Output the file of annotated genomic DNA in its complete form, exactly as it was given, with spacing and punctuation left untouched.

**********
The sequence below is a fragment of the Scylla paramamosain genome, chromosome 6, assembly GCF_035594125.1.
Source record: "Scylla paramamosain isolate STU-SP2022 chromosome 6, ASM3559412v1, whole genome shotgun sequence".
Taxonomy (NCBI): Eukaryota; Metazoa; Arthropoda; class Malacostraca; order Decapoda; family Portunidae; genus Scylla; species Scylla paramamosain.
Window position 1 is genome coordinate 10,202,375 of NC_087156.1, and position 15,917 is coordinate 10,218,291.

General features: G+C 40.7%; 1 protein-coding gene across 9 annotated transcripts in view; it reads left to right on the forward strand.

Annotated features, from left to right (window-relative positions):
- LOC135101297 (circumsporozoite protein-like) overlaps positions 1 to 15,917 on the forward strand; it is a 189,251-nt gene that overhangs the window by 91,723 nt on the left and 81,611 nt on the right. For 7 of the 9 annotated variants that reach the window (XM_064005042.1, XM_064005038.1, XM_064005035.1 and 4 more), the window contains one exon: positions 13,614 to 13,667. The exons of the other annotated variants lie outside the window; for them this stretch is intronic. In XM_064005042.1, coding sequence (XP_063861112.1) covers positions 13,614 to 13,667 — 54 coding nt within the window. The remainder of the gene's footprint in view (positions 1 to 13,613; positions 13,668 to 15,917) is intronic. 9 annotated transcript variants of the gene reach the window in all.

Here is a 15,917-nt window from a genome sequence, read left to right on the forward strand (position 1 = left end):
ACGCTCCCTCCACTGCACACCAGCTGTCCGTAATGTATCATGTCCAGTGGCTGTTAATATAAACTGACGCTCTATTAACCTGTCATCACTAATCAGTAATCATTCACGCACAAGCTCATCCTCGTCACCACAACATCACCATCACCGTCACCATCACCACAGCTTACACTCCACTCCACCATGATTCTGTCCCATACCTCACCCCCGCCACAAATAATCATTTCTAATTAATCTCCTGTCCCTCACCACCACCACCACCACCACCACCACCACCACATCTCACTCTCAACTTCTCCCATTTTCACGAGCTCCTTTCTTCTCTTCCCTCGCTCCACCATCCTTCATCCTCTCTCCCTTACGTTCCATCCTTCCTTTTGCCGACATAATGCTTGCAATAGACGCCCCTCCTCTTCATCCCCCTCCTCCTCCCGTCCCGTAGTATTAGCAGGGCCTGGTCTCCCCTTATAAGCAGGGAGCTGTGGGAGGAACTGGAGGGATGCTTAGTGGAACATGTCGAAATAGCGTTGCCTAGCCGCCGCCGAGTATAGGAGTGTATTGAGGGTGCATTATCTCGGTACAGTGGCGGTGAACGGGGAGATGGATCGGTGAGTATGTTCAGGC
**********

The sequence below is a fragment of the Scylla paramamosain genome, chromosome 6, assembly GCF_035594125.1.
Source record: "Scylla paramamosain isolate STU-SP2022 chromosome 6, ASM3559412v1, whole genome shotgun sequence".
Taxonomy (NCBI): Eukaryota; Metazoa; Arthropoda; class Malacostraca; order Decapoda; family Portunidae; genus Scylla; species Scylla paramamosain.
Window position 1 is genome coordinate 10,202,375 of NC_087156.1, and position 15,917 is coordinate 10,218,291.

General features: G+C 40.7%; 1 protein-coding gene across 9 annotated transcripts in view; it reads left to right on the forward strand.

Annotated features, from left to right (window-relative positions):
- LOC135101297 (circumsporozoite protein-like) overlaps positions 1 to 15,917 on the forward strand; it is a 189,251-nt gene that overhangs the window by 91,723 nt on the left and 81,611 nt on the right. For 7 of the 9 annotated variants that reach the window (XM_064005042.1, XM_064005038.1, XM_064005035.1 and 4 more), the window contains one exon: positions 13,614 to 13,667. The exons of the other annotated variants lie outside the window; for them this stretch is intronic. In XM_064005042.1, coding sequence (XP_063861112.1) covers positions 13,614 to 13,667 — 54 coding nt within the window. The remainder of the gene's footprint in view (positions 1 to 13,613; positions 13,668 to 15,917) is intronic. 9 annotated transcript variants of the gene reach the window in all.

Here is a 15,917-nt window from a genome sequence, read left to right on the forward strand (position 1 = left end):
ACGCTCCCTCCACTGCACACCAGCTGTCCGTAATGTATCATGTCCAGTGGCTGTTAATATAAACTGACGCTCTATTAACCTGTCATCACTAATCAGTAATCATTCACGCACAAGCTCATCCTCGTCACCACAACATCACCATCACCGTCACCATCACCACAGCTTACACTCCACTCCACCATGATTCTGTCCCATACCTCACCCCCGCCACAAATAATCATTTCTAATTAATCTCCTGTCCCTCACCACCACCACCACCACCACCACCACCACCACATCTCACTCTCAACTTCTCCCATTTTCACGAGCTCCTTTCTTCTCTTCCCTCGCTCCACCATCCTTCATCCTCTCTCCCTTACGTTCCATCCTTCCTTTTGCCGACATAATGCTTGCAATAGACGCCCCTCCTCTTCATCCCCCTCCTCCTCCCGTCCCGTAGTATTAGCAGGGCCTGGTCTCCCCTTATAAGCAGGGAGCTGTGGGAGGAACTGGAGGGATGCTTAGTGGAACATGTCGAAATAGCGTTGCCTAGCCGCCGCCGAGTATAGGAGTGTATTGAGGGTGCATTATCTCGGTACAGTGGCGGTGAACGGGGAGATGGATCGGTGAGTATGTTCAGGC